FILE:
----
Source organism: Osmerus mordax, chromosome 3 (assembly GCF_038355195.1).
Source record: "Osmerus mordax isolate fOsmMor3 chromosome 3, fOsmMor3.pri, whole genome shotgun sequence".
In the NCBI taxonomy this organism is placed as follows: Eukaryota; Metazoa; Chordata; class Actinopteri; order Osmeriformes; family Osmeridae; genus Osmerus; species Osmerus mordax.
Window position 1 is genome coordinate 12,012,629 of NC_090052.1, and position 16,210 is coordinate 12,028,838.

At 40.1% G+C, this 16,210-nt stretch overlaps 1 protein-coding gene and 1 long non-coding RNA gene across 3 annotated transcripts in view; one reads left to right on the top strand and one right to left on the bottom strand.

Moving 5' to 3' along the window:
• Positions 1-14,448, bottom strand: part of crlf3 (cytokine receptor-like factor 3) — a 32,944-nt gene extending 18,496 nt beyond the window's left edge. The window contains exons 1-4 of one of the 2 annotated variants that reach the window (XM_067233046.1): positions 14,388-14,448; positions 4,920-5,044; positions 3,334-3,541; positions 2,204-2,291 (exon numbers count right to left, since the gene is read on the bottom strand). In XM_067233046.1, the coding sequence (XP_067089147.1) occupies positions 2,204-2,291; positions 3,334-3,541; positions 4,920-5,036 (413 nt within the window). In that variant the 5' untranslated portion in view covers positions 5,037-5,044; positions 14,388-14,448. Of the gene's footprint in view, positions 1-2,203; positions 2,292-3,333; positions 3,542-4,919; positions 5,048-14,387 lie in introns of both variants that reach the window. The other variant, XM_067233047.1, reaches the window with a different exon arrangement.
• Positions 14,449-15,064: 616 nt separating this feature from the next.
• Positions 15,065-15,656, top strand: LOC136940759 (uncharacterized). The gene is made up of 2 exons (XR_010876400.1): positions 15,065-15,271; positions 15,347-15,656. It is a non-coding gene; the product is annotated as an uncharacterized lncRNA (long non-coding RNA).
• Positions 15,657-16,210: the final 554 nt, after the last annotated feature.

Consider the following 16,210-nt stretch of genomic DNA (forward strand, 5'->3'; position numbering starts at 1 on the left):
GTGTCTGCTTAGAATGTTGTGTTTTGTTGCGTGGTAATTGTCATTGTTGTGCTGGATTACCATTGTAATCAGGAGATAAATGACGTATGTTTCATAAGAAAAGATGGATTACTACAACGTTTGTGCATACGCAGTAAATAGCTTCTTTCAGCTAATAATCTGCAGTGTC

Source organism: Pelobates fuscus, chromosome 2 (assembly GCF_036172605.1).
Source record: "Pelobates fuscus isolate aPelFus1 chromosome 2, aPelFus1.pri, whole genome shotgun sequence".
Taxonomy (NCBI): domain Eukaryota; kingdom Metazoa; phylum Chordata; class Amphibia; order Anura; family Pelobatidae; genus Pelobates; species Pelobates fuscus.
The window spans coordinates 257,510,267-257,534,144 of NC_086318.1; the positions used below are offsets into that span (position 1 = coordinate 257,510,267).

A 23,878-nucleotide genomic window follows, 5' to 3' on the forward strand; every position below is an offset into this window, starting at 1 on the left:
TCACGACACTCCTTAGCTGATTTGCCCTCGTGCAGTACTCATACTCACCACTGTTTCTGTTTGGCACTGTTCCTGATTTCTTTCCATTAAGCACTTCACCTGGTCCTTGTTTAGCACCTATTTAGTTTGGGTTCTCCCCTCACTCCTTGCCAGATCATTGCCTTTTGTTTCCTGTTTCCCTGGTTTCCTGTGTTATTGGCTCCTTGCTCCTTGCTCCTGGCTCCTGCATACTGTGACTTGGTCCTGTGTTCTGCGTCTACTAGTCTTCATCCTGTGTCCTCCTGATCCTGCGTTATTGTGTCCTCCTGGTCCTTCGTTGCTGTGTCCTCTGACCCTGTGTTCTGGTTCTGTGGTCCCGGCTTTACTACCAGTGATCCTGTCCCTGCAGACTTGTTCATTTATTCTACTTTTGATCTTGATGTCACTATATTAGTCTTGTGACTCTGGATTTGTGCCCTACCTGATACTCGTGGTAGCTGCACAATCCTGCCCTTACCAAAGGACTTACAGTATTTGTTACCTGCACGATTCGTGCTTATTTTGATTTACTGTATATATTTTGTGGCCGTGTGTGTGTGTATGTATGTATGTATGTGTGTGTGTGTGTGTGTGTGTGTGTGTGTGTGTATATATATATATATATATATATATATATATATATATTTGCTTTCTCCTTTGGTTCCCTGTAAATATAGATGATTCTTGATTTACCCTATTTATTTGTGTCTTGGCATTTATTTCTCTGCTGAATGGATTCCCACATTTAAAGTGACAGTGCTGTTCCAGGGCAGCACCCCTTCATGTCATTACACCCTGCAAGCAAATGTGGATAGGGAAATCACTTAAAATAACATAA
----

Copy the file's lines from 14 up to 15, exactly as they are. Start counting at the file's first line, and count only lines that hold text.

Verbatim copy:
Source record: "Pelobates fuscus isolate aPelFus1 chromosome 2, aPelFus1.pri, whole genome shotgun sequence".
Taxonomy (NCBI): domain Eukaryota; kingdom Metazoa; phylum Chordata; class Amphibia; order Anura; family Pelobatidae; genus Pelobates; species Pelobates fuscus.